At the same time, we began to tackle the "squeegee man" problem. Estimates had generally placed their numbers at a couple thousand, but we had the police study the situation; we were astonished to discover that they identified only about 180. Rather than tangle with First Amendment issues, we took the novel—and fully legal—approach of ticketing these men for jaywalking. After all, running in between moving cars was dangerous for drivers and for the squeegee men themselves. In the process they were identified and often found to be wanted for other violations and crimes. They were removed, and that very visible success set the stage for a series of dramatic improvements in New York City. An early victory set the tone for the next eight years.
More than most authors, Steve Forbes understands the power of symbols. As the leader of one of the publishing world's great brand names, Steve understands that large organizations must set clear goals and hold themselves accountable. If someone representing Forbes does something irresponsible, then to the public—and to the rest of the Forbes organization—it is as though the action were made by Forbes itself.
By the same token, a powerful idea can be broadly transmitted by a leader, who can use his position to communicate ideas throughout the organization. Steve Forbes himself has been a forceful advocate of the idea that the American tax code is far too complicated and has greatly strayed from its revenue-collection mission, becoming a force for social engineering. In communicating that idea—and offering a postcard-sized alternative—Steve entered the public debate and emerged as a leader of the movement to make taxation fairer and simpler.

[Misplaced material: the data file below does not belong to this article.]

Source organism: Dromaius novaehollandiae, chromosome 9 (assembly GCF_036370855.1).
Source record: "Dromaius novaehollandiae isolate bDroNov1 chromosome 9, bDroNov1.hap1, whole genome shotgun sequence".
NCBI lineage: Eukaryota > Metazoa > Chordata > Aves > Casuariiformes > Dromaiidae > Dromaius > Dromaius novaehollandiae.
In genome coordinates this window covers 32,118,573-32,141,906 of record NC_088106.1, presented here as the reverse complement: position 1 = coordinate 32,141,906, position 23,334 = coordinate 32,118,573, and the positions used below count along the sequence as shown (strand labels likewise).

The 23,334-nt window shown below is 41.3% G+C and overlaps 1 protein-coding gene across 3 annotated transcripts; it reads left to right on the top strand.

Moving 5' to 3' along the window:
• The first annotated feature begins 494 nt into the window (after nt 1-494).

John Prevas also exhibits impressive initiative. By going into the field, John frequently observes one of my principles of leadership—"see things for yourself."
For example, there had been a centuries-long controversy over what route Hannibal took over the Alps. John actually explored the various possibilities, and in his book on Hannibal made an incontrovertible case as to the route Hannibal actually used. John has also visited various parts of the world that were the old stomping grounds of Alexander and other figures of classical times. Some of these areas are not particularly hospitable to Americans, yet John found ways to see what needed to be seen to help understand the past.
Leaders set the tone for those under their sway. Their priorities must be established and communicated if they are to achieve the support of the people they hope to lead. It is too soon to tell what will happen in our country as we enter a time of new leadership and unprecedented economic turmoil. Power Ambition Glory serves as a remarkable historical guide. It's both a reference guide to the rise and fall of empires, as well as a fresh look at modern business leaders and how they fit into the framework of history.
Rudy Giuliani was the mayor of New York City from 1994 to 2001.Reprinted with permission from Forbes.com.